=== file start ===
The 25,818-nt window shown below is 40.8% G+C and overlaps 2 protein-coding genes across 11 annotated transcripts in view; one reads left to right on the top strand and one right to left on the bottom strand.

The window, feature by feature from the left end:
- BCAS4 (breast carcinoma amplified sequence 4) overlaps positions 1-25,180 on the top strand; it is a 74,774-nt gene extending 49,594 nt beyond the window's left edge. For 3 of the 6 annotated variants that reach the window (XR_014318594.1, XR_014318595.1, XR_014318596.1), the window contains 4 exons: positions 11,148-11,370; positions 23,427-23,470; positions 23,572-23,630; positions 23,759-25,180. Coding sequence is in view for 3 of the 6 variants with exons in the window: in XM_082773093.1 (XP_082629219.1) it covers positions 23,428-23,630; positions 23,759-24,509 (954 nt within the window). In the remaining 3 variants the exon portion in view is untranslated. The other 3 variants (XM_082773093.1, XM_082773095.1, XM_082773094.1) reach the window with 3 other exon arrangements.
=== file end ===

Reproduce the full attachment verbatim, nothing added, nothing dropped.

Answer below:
The 25,818-nt window shown below is 40.8% G+C and overlaps 2 protein-coding genes across 11 annotated transcripts in view; one reads left to right on the top strand and one right to left on the bottom strand.

The window, feature by feature from the left end:
- BCAS4 (breast carcinoma amplified sequence 4) overlaps positions 1-25,180 on the top strand; it is a 74,774-nt gene extending 49,594 nt beyond the window's left edge. For 3 of the 6 annotated variants that reach the window (XR_014318594.1, XR_014318595.1, XR_014318596.1), the window contains 4 exons: positions 11,148-11,370; positions 23,427-23,470; positions 23,572-23,630; positions 23,759-25,180. Coding sequence is in view for 3 of the 6 variants with exons in the window: in XM_082773093.1 (XP_082629219.1) it covers positions 23,428-23,630; positions 23,759-24,509 (954 nt within the window). In the remaining 3 variants the exon portion in view is untranslated. The other 3 variants (XM_082773093.1, XM_082773095.1, XM_082773094.1) reach the window with 3 other exon arrangements.